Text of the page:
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Florida university studies brain responses to deceptive advertising

MANATEE -- Ever wonder why you fell for that late-night infomercial selling the magical powers of a $150 fruit juicer that's never been removed from the box? Researchers at the University of South Florida have asked themselves that very question.

USF Assistant Marketing Professor Adam Craig is working with neuroscience researchers to test exactly how advertising can alter a person's brain by manipulating what brands shoppers choose to buy and how much they're willing to spend.The studies use brain scanners to measure consumption behavior through a number of factors including deceptive ads and the mere presence of other shoppers, which can actually influence the way the brain works.

"The whole idea is to use physiology, sociology and different tests and methods in order to try to understand why people make the decisions they do," Craig said. "People generally don't do what economists tell us we should be doing, and that can have significant financial ramifications."

Craig began the series in 2007 while he was still a graduate student at the University of South Carolina. The first study, now published in the Journal of Marketing Research, analyzed how deceptive advertisements can alter a buyer's behavior.The study tracked the different stages a person's brain enters when processing information that's ultimately used to vet a claim made by advertisers.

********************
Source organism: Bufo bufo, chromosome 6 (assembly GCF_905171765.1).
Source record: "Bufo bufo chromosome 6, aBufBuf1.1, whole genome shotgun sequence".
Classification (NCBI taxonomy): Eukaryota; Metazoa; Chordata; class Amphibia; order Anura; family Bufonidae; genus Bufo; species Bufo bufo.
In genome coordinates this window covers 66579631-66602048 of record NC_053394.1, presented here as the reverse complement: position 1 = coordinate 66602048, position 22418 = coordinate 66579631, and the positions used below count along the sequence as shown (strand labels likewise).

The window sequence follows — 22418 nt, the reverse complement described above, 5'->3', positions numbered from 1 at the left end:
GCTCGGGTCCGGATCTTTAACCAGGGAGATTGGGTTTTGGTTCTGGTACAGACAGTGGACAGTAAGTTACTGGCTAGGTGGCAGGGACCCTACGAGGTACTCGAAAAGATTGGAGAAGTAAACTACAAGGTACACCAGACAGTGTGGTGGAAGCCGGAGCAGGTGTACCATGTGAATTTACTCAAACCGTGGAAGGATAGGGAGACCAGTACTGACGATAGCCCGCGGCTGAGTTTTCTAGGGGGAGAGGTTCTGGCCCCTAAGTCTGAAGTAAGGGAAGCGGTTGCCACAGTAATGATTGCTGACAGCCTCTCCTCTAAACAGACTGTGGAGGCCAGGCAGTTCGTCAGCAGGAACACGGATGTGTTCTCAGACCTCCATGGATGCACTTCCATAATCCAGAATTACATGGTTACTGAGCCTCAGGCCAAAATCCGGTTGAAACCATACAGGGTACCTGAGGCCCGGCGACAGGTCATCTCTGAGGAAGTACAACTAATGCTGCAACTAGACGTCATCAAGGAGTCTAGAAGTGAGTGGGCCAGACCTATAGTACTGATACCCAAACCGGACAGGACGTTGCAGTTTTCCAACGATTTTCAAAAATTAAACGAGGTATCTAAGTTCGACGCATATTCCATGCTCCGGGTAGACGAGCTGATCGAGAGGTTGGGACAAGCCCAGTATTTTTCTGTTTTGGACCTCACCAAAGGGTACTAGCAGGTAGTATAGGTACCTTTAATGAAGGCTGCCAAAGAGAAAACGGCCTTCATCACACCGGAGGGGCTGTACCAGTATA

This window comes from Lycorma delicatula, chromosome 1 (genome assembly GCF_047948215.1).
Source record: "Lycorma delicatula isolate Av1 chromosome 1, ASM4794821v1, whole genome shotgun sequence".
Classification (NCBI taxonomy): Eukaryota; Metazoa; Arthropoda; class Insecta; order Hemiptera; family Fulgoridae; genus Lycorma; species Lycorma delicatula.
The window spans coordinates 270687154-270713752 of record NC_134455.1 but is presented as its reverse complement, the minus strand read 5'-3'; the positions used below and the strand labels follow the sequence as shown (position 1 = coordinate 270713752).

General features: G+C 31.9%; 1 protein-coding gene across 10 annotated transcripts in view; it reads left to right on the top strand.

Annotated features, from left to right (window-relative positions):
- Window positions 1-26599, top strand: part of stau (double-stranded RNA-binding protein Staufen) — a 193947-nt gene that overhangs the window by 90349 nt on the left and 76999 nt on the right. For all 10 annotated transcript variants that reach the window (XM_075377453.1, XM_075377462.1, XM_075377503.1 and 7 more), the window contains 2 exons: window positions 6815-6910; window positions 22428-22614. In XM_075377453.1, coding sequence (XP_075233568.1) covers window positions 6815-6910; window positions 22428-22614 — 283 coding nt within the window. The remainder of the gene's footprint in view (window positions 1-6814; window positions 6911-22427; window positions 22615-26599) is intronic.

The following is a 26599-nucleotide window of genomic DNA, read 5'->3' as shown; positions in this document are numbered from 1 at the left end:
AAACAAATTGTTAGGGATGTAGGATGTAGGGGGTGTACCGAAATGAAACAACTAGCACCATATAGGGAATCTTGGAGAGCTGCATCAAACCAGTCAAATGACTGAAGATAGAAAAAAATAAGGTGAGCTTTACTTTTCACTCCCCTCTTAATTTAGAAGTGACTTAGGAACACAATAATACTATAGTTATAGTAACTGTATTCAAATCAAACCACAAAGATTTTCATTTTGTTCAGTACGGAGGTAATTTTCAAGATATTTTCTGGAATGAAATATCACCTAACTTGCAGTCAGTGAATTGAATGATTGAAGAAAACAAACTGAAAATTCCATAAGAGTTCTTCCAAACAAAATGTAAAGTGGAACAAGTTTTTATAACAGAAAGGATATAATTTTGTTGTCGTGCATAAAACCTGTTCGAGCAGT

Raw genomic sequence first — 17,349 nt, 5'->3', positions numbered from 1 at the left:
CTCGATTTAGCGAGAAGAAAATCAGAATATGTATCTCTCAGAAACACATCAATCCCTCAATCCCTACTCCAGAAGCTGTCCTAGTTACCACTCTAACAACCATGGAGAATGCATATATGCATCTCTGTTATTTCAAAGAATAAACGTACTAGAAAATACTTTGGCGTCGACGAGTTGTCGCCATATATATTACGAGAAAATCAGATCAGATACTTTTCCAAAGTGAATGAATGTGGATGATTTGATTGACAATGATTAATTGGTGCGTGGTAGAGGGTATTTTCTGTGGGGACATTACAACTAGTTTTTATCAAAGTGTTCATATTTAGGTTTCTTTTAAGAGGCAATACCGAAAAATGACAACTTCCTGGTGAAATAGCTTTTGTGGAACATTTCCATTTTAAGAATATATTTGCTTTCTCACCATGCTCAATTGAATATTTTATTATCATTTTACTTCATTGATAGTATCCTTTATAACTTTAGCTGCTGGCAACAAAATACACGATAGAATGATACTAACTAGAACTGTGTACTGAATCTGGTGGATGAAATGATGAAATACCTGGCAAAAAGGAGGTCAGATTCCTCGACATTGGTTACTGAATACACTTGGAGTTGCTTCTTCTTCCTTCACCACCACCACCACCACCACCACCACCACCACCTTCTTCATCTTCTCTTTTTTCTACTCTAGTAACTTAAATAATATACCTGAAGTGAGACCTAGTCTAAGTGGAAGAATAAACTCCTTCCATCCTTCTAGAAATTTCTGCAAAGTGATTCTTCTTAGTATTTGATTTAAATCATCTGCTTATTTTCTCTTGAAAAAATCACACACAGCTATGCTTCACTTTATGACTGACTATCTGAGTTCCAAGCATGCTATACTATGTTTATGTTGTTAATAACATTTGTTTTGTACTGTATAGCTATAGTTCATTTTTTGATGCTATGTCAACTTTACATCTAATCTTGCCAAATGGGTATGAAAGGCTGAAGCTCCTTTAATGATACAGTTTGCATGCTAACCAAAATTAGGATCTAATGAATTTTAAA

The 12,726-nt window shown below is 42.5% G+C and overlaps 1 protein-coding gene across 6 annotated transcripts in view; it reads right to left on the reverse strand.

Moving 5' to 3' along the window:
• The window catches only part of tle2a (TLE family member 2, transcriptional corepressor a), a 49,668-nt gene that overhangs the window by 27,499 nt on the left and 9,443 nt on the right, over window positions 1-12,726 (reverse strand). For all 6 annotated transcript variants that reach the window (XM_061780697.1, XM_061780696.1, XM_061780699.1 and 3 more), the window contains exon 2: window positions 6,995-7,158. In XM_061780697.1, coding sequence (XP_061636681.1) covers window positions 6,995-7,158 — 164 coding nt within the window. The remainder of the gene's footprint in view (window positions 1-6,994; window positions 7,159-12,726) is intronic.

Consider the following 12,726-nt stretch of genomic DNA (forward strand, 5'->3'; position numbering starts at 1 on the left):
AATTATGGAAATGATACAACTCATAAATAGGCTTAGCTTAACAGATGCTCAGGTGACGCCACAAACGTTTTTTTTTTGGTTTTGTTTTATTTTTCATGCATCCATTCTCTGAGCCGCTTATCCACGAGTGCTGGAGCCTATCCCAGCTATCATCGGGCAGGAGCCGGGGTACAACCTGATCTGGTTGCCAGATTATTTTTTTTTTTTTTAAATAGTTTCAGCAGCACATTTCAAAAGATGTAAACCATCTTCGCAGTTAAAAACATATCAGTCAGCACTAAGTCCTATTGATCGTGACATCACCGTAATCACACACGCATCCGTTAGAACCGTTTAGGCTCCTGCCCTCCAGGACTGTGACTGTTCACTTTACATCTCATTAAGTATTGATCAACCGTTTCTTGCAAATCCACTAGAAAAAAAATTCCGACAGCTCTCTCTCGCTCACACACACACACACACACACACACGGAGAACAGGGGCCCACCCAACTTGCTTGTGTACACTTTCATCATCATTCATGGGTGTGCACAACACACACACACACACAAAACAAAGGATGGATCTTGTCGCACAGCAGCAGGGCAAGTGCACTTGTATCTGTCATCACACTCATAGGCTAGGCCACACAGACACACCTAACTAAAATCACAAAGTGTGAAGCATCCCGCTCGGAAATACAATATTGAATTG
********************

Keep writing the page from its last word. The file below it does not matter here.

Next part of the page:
Study volunteers were asked to lie face up in giant MRIs that almost resemble a full body tanning bed. As the participants were shown a series of deceptive ads, researchers used the images to study blood flow to the brain. The images showed the areas that were most active, actually tracking how the brain changed while the ads were being viewed.

Craig said the study was unique because it was the first to look at how deceptive ads are processed without ever talking to the consumer.

"People aren't really good about telling you what they're thinking about when making a decision," he said. "They're good at rationalizing the decision or justifying it afterwards, but in the moment, they're not good at communicating.

"Years of analyzing the MRI images along with a follow-up behavioral study enabled researchers to capture essentially what was happening in the person's brain as deceptive ads were shown. It also found when they were most successful.

The verdict: deceptive ads tend to become most influential when the consumer's brain is clouded from variables like stress, lack of sleep or low awareness.That might explain why informercials are always running late at night.

The deceptive ad study was the first in a series of research projects led by Craig that use brain scanners to monitor consumer behavior.

Another study looks how the presence of other shoppers can alter a consumer's buying decision.

For example, a male shopper going to a store to purchase batteries may subconsciously reach for the more expensive product if he passes a few attractive females in the store due to a small desire to impress them on some level, Craig said.

"The characteristics of the other people in the store can have a huge influence on the decisions we make," he said. "And it's not something we're aware of at all."Craig teaches undergraduate-level courses in Buyer Behavior and Marketing Research at USF's College of Business.

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